Adding Coverage Through Riders or Stand-Alone Policies
There’s generally no one-size-fits-all approach to tailoring business insurance to a business and industry. Depending on the risk management demands of your business, you may be able to modify an existing BOP to fit your needs. Or, your business may require a more customized solution.
If your business’ operations are fairly typical for your industry and don’t present unusual or significant hazards, you may be able to simply adjust the deductibles on your BOP to fit your needs. But most standard policies don’t allow much leeway for customization beyond the size of deductibles and coverage amounts. If you need more customization, the simplest route would be to secure any needed best-fit coverages through a rider.
A rider is a provision that changes the terms and conditions of the policy in some way. Riders are also sometimes called endorsements. A rider can either expand or reduce any coverage provided by the policy. If you’re expanding certain coverages through a rider, you’ll pay an additional fee for this; if the rider serves to restrict benefits, you should be paying less.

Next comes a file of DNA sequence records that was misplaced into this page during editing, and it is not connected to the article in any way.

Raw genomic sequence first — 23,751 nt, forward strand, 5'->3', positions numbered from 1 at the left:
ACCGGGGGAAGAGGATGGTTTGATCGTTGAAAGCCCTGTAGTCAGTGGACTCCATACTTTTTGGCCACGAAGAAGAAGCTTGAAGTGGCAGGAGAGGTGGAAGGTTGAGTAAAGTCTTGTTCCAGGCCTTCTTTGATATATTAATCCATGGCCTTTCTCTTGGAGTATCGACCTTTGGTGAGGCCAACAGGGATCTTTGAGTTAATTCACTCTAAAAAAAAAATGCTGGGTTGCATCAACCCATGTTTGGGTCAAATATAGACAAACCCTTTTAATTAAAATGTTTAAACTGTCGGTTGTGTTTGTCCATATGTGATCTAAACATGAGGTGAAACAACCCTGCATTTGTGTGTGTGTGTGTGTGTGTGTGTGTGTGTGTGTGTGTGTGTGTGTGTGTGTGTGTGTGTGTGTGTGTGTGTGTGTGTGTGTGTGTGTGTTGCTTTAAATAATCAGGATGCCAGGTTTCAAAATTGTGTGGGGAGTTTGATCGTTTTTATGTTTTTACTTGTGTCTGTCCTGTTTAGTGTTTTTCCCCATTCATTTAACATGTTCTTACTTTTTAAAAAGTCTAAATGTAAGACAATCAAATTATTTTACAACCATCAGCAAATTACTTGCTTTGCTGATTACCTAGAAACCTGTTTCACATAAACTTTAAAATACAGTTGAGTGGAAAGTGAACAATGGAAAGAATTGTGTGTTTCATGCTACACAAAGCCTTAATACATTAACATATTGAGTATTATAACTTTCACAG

Stand-alone policies take customization up a notch. This kind of policy is created to precisely address industry-specific risks. Many insurance companies that offer business insurance offer specialized packages for certain types of small businesses, as well as optional coverages for certain types of risks.
Finally, what’s called a manuscript policy is a completely custom-drafted stand-alone policy. This type of policy is rarely used. Two exceptions are the marine and media industries; for these industries, policies are often manuscripted, as each individual business’ potential risks tend to be highly specialized.